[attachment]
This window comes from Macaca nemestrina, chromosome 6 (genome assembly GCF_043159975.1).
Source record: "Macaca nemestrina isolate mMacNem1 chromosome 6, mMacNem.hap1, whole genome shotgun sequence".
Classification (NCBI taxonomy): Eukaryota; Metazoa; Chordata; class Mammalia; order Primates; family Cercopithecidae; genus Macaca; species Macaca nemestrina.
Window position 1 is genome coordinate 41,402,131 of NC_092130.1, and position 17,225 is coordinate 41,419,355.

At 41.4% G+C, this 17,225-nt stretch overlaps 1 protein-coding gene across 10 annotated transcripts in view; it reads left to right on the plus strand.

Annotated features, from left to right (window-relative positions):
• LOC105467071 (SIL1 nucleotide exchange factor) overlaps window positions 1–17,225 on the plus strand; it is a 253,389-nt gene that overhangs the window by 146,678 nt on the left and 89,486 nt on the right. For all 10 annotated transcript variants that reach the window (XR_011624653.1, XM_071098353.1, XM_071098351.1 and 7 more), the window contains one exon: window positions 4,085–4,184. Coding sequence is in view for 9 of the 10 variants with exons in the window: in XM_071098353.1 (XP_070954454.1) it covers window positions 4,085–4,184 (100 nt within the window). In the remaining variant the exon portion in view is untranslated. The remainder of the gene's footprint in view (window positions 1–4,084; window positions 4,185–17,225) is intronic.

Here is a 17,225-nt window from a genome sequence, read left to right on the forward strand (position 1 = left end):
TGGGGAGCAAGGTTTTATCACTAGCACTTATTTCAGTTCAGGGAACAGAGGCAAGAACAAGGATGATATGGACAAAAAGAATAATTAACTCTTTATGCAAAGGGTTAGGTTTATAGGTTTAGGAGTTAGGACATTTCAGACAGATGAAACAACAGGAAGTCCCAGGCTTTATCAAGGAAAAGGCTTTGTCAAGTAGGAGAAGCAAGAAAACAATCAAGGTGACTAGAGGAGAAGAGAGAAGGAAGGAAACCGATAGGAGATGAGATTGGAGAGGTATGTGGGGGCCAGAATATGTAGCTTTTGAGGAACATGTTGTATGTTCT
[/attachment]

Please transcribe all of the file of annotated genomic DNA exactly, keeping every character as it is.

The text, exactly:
This window comes from Macaca nemestrina, chromosome 6 (genome assembly GCF_043159975.1).
Source record: "Macaca nemestrina isolate mMacNem1 chromosome 6, mMacNem.hap1, whole genome shotgun sequence".
Classification (NCBI taxonomy): Eukaryota; Metazoa; Chordata; class Mammalia; order Primates; family Cercopithecidae; genus Macaca; species Macaca nemestrina.
Window position 1 is genome coordinate 41,402,131 of NC_092130.1, and position 17,225 is coordinate 41,419,355.

At 41.4% G+C, this 17,225-nt stretch overlaps 1 protein-coding gene across 10 annotated transcripts in view; it reads left to right on the plus strand.

Annotated features, from left to right (window-relative positions):
• LOC105467071 (SIL1 nucleotide exchange factor) overlaps window positions 1–17,225 on the plus strand; it is a 253,389-nt gene that overhangs the window by 146,678 nt on the left and 89,486 nt on the right. For all 10 annotated transcript variants that reach the window (XR_011624653.1, XM_071098353.1, XM_071098351.1 and 7 more), the window contains one exon: window positions 4,085–4,184. Coding sequence is in view for 9 of the 10 variants with exons in the window: in XM_071098353.1 (XP_070954454.1) it covers window positions 4,085–4,184 (100 nt within the window). In the remaining variant the exon portion in view is untranslated. The remainder of the gene's footprint in view (window positions 1–4,084; window positions 4,185–17,225) is intronic.

Here is a 17,225-nt window from a genome sequence, read left to right on the forward strand (position 1 = left end):
TGGGGAGCAAGGTTTTATCACTAGCACTTATTTCAGTTCAGGGAACAGAGGCAAGAACAAGGATGATATGGACAAAAAGAATAATTAACTCTTTATGCAAAGGGTTAGGTTTATAGGTTTAGGAGTTAGGACATTTCAGACAGATGAAACAACAGGAAGTCCCAGGCTTTATCAAGGAAAAGGCTTTGTCAAGTAGGAGAAGCAAGAAAACAATCAAGGTGACTAGAGGAGAAGAGAGAAGGAAGGAAACCGATAGGAGATGAGATTGGAGAGGTATGTGGGGGCCAGAATATGTAGCTTTTGAGGAACATGTTGTATGTTCT